Daley, whose story of why he was dropped by the UFC has been re-told ad nauseam, fought twice since receiving his Zuffa walking papers, finishing Daniel Acacio with elbows in the third round of a July Impact Fighting Championship clash and winning by razor-thin decision to Jorge Masvidal at Shark Fights 13 last weekend.

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MMA FightPicker Update: UFC Refugees Battle Their Way Back to the Big Show at ‘Shark Fights 13′


(Props: picturelab1)

Whether or not Shark Fights 13 is worth $29.99 of your pay-per-view budget is up to you to decide. But you have to admit, the prospect of Keith Jardine, Sokoudjou, Houston Alexander, and Paul Daley on the same card is pretty damn compelling, especially on a weekend when nothing else is going on. After four straight losses in the UFC, Jardine calls his fight with Trevor Prangley this Saturday the beginning of his comeback. A strong performance from Paul Daley against veteran Jorge Masvidal might help Semtex get back in the UFC’s good graces as well. (Yeah, we know he was banned from the Octagon for life, but so was Karo Parisyan, and all Karo had to do was agree not to screw Dana White any more.) And sure, the Assassin vs. the African Assassin? Should be a classic banger, unless Houston decides to dance around in circles again.

Check out the extended video trailer for "Shark Fights 13: Jardine vs. Prangley" above, in which a cast of fighters and analysts (and Don Frye) break down the event. And if you’re an MMA FightPicker supporter, please head on over to fightpicker.cagepotato.com or apps.facebook.com/fightpicker to make your picks for the ten-fight card. The pool questions are after the jump. Note: Due to injuries, Drew McFedries and Marcus Hicks have dropped off the card and have been replaced by Danillo Villefort and Daniel Straus. The event’s preliminary card will be streamed on Sherdog.

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Paul Daley Gets 30-Day Slap on the Wrist for Post-UFC 113 Koscheck Sucker Punch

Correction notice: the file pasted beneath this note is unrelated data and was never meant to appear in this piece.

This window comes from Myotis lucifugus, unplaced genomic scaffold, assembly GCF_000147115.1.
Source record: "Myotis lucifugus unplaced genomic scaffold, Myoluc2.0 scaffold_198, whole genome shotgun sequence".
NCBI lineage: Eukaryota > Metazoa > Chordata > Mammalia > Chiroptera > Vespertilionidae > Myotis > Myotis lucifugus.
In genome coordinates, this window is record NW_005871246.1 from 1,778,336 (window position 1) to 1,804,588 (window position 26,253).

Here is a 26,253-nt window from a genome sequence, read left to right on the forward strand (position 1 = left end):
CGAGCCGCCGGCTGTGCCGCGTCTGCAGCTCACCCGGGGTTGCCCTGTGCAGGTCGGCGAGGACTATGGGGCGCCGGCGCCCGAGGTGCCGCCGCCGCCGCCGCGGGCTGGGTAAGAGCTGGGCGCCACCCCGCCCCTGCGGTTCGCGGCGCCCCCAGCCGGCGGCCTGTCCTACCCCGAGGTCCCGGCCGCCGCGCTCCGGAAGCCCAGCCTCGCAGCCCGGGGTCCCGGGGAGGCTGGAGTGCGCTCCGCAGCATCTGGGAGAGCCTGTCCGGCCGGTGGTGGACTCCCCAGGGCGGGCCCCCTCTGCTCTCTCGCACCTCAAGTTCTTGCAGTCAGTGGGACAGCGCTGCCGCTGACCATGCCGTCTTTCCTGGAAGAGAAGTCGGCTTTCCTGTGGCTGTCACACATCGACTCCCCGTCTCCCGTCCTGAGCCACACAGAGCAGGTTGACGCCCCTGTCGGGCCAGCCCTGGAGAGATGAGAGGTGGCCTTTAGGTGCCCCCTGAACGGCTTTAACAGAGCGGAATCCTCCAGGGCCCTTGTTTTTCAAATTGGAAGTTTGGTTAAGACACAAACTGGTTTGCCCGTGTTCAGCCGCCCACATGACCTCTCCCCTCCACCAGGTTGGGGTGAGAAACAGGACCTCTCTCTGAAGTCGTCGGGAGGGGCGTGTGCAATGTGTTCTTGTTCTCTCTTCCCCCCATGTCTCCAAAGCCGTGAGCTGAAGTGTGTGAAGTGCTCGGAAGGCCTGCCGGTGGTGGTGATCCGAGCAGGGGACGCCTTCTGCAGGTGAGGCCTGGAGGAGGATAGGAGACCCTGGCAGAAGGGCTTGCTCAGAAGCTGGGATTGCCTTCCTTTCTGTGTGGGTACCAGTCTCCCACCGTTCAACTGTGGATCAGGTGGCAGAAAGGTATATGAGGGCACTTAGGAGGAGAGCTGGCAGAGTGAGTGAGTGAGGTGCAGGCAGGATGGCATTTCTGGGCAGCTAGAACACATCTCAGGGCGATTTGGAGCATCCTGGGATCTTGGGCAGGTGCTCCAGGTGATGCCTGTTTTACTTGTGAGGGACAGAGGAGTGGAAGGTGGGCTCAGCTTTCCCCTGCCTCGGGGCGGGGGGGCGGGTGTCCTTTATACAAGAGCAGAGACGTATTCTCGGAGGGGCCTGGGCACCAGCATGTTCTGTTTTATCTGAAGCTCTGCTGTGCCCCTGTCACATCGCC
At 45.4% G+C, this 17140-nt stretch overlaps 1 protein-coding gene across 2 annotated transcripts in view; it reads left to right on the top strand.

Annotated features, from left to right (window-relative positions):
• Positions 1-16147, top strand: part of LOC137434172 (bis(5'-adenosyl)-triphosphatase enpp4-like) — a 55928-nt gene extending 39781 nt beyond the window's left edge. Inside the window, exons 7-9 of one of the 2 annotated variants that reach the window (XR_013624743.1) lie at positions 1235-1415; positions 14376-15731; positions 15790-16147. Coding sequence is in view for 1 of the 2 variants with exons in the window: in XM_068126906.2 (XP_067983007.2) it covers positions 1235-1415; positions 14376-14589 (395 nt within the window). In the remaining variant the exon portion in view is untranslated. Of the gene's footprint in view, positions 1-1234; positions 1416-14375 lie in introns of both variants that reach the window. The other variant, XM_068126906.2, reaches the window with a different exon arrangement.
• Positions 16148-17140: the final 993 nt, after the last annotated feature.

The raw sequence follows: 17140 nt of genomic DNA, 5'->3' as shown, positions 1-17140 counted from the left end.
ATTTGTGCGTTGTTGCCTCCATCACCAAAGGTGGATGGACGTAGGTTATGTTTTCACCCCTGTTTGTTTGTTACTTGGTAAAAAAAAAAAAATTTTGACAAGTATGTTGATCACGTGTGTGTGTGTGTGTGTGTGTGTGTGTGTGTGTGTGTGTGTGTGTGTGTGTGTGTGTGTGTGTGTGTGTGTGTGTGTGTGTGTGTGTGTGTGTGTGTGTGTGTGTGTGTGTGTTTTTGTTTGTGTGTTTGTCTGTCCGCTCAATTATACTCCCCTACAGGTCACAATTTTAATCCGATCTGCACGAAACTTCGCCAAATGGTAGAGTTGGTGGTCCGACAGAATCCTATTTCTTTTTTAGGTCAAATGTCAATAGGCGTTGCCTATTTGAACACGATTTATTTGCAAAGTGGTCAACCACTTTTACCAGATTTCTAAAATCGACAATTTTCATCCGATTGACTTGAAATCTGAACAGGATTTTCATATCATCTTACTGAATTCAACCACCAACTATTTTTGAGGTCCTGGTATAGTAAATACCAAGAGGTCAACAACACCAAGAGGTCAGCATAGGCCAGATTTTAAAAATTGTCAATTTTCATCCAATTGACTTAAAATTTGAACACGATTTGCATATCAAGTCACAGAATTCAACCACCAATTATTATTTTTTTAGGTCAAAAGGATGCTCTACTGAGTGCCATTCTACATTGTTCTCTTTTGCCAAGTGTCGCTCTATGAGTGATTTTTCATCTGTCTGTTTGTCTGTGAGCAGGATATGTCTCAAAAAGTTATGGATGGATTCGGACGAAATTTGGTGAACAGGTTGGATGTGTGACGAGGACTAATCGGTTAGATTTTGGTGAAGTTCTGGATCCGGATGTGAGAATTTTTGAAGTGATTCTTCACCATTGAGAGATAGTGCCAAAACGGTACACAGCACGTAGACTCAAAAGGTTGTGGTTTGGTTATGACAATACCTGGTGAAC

( UFC contract: $Millions,  30-day suspension: $0, Becoming a bigger heel than Josh Koscheck for sucker punching him after the bell: PRICELESS)

Paul Daley is lucky he didn’t sucker punch Josh Koscheck in Nashville.

Otherwise, he likely would have received a much heftier punishment for the May 8 infraction than the 30-day suspension the Quebec athletic commission — the Régie des Alcools des Courses et des Jeux (Regulators of Alcohol, Racing and Gaming) — sentenced him to in his absence at a hearing in the French-Canadian province today.

Sherdog’s Loretta Hunt is reporting that the suspension may not even affect the British welterweight who fought on the July 18 Impact Fighting Championships card where he submitted Daniel Acacio and who is slated to take on Jorge Masvidal at Shark Fights 13 on Sept. 11 — two days AFTER his suspension ends if it begins immediately.

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What Your MMA Nickname Really Says About You

Nicknames are like tattoos — badass when you first pick them out, generally embarrassing ten years later. And yet for some reason, they’re often the only things that MMA fighters keep forever, even as they change camps, change fighting styles, and change their hair. And while every fighter sends a message with their choice of nickname, it may not always be the message that they’re trying to send. For example, let’s say your nickname is…

A RHYME

Notable examples: Mike “Quick” Swick, “Bad” Brad Blackburn, Shannon “The Cannon” Ritch, Marvin “Beastman” Eastman
What you think it says: You’re straightforward and to-the-point. You want your nickname to stick in people’s heads.
What it really says: You spent no more than five seconds coming up with that weak bullshit.

A REFERENCE TO YOUR COUNTRY OF ORIGIN

Notable examples: Kamal “Prince of Persia” Shalorus, Efrain “Hecho en Mexico” Escudero, Sako “The Armenian Psycho” Chivitchian, “The Korean Zombie” Chan Sung Jung
What you think it says: You’re proud of your heritage and want to represent the fighting spirit of your people.
What it really says: You will be met with boos and “U.S.A.!” chants every time you fight, even though you’ve lived in Glendale your entire life.

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Report: Daley Signs 6-Fight Deal With Strikeforce


("It seems me stay in the colonies has been extended …" PicProps: SBNation)

MiddleEasy.com is at it again, reporting on Sunday morning that Paul Daley has signed a six-fight deal with Strikeforce and will face Evangelista “Cyborg” Santos in his first bout with the American promotion.

Since getting excommunicated from the UFC for punching Josh Koscheck after the bell at UFC 113 in May, Daley appeared on the inaugural pay-pay-view of the Australia-based Impact FC promotion in July – notching a win over Daniel Acacio — and had been rumored to be in contract talks with Bellator as well as slated to fight in the European United Glory welterweight tournament this fall.

No date is yet known for Daley’s Strikeforce debut. Middle Easy cites an anonymous but “very reliable” source with the news.